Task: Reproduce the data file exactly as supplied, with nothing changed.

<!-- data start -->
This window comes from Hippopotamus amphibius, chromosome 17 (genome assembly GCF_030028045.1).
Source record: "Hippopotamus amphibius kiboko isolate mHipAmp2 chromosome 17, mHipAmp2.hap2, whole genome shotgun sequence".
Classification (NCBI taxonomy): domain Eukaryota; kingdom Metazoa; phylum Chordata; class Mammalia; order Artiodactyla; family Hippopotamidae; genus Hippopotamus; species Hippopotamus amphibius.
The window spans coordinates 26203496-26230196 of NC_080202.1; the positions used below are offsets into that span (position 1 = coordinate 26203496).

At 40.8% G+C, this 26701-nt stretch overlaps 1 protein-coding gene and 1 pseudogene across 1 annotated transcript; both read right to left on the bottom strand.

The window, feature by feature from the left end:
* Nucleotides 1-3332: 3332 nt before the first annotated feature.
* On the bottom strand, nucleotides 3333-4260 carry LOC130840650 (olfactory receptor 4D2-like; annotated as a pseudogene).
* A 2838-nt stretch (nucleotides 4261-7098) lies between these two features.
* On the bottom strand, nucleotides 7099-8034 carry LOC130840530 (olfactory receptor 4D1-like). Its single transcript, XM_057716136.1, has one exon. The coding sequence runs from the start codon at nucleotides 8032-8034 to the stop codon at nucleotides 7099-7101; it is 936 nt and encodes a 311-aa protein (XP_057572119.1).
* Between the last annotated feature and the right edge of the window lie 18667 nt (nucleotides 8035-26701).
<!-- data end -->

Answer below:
This window comes from Hippopotamus amphibius, chromosome 17 (genome assembly GCF_030028045.1).
Source record: "Hippopotamus amphibius kiboko isolate mHipAmp2 chromosome 17, mHipAmp2.hap2, whole genome shotgun sequence".
Classification (NCBI taxonomy): domain Eukaryota; kingdom Metazoa; phylum Chordata; class Mammalia; order Artiodactyla; family Hippopotamidae; genus Hippopotamus; species Hippopotamus amphibius.
The window spans coordinates 26203496-26230196 of NC_080202.1; the positions used below are offsets into that span (position 1 = coordinate 26203496).

At 40.8% G+C, this 26701-nt stretch overlaps 1 protein-coding gene and 1 pseudogene across 1 annotated transcript; both read right to left on the bottom strand.

The window, feature by feature from the left end:
* Nucleotides 1-3332: 3332 nt before the first annotated feature.
* On the bottom strand, nucleotides 3333-4260 carry LOC130840650 (olfactory receptor 4D2-like; annotated as a pseudogene).
* A 2838-nt stretch (nucleotides 4261-7098) lies between these two features.
* On the bottom strand, nucleotides 7099-8034 carry LOC130840530 (olfactory receptor 4D1-like). Its single transcript, XM_057716136.1, has one exon. The coding sequence runs from the start codon at nucleotides 8032-8034 to the stop codon at nucleotides 7099-7101; it is 936 nt and encodes a 311-aa protein (XP_057572119.1).
* Between the last annotated feature and the right edge of the window lie 18667 nt (nucleotides 8035-26701).